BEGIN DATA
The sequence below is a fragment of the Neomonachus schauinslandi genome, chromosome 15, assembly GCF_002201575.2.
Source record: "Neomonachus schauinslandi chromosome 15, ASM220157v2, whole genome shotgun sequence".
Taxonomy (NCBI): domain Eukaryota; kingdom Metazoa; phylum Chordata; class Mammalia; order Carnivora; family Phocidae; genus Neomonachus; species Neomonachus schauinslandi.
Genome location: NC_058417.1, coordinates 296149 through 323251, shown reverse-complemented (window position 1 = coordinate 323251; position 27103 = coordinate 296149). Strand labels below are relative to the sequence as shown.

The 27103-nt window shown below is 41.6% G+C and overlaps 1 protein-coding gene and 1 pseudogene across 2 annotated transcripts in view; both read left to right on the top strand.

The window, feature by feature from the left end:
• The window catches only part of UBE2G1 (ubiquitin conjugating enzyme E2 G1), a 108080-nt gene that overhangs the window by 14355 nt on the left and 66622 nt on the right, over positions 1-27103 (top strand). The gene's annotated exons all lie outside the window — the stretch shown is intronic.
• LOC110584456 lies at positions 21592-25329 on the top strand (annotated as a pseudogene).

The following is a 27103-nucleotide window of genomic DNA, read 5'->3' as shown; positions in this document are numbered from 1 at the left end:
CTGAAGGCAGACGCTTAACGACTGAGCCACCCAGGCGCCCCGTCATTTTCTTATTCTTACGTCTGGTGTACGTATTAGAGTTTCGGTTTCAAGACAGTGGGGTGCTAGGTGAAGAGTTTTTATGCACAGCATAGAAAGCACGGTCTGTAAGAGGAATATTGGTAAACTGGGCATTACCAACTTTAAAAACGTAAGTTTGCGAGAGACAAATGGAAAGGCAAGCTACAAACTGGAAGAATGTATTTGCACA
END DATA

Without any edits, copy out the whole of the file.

The sequence below is a fragment of the Neomonachus schauinslandi genome, chromosome 15, assembly GCF_002201575.2.
Source record: "Neomonachus schauinslandi chromosome 15, ASM220157v2, whole genome shotgun sequence".
Taxonomy (NCBI): domain Eukaryota; kingdom Metazoa; phylum Chordata; class Mammalia; order Carnivora; family Phocidae; genus Neomonachus; species Neomonachus schauinslandi.
Genome location: NC_058417.1, coordinates 296149 through 323251, shown reverse-complemented (window position 1 = coordinate 323251; position 27103 = coordinate 296149). Strand labels below are relative to the sequence as shown.

The 27103-nt window shown below is 41.6% G+C and overlaps 1 protein-coding gene and 1 pseudogene across 2 annotated transcripts in view; both read left to right on the top strand.

The window, feature by feature from the left end:
• The window catches only part of UBE2G1 (ubiquitin conjugating enzyme E2 G1), a 108080-nt gene that overhangs the window by 14355 nt on the left and 66622 nt on the right, over positions 1-27103 (top strand). The gene's annotated exons all lie outside the window — the stretch shown is intronic.
• LOC110584456 lies at positions 21592-25329 on the top strand (annotated as a pseudogene).

The following is a 27103-nucleotide window of genomic DNA, read 5'->3' as shown; positions in this document are numbered from 1 at the left end:
CTGAAGGCAGACGCTTAACGACTGAGCCACCCAGGCGCCCCGTCATTTTCTTATTCTTACGTCTGGTGTACGTATTAGAGTTTCGGTTTCAAGACAGTGGGGTGCTAGGTGAAGAGTTTTTATGCACAGCATAGAAAGCACGGTCTGTAAGAGGAATATTGGTAAACTGGGCATTACCAACTTTAAAAACGTAAGTTTGCGAGAGACAAATGGAAAGGCAAGCTACAAACTGGAAGAATGTATTTGCACA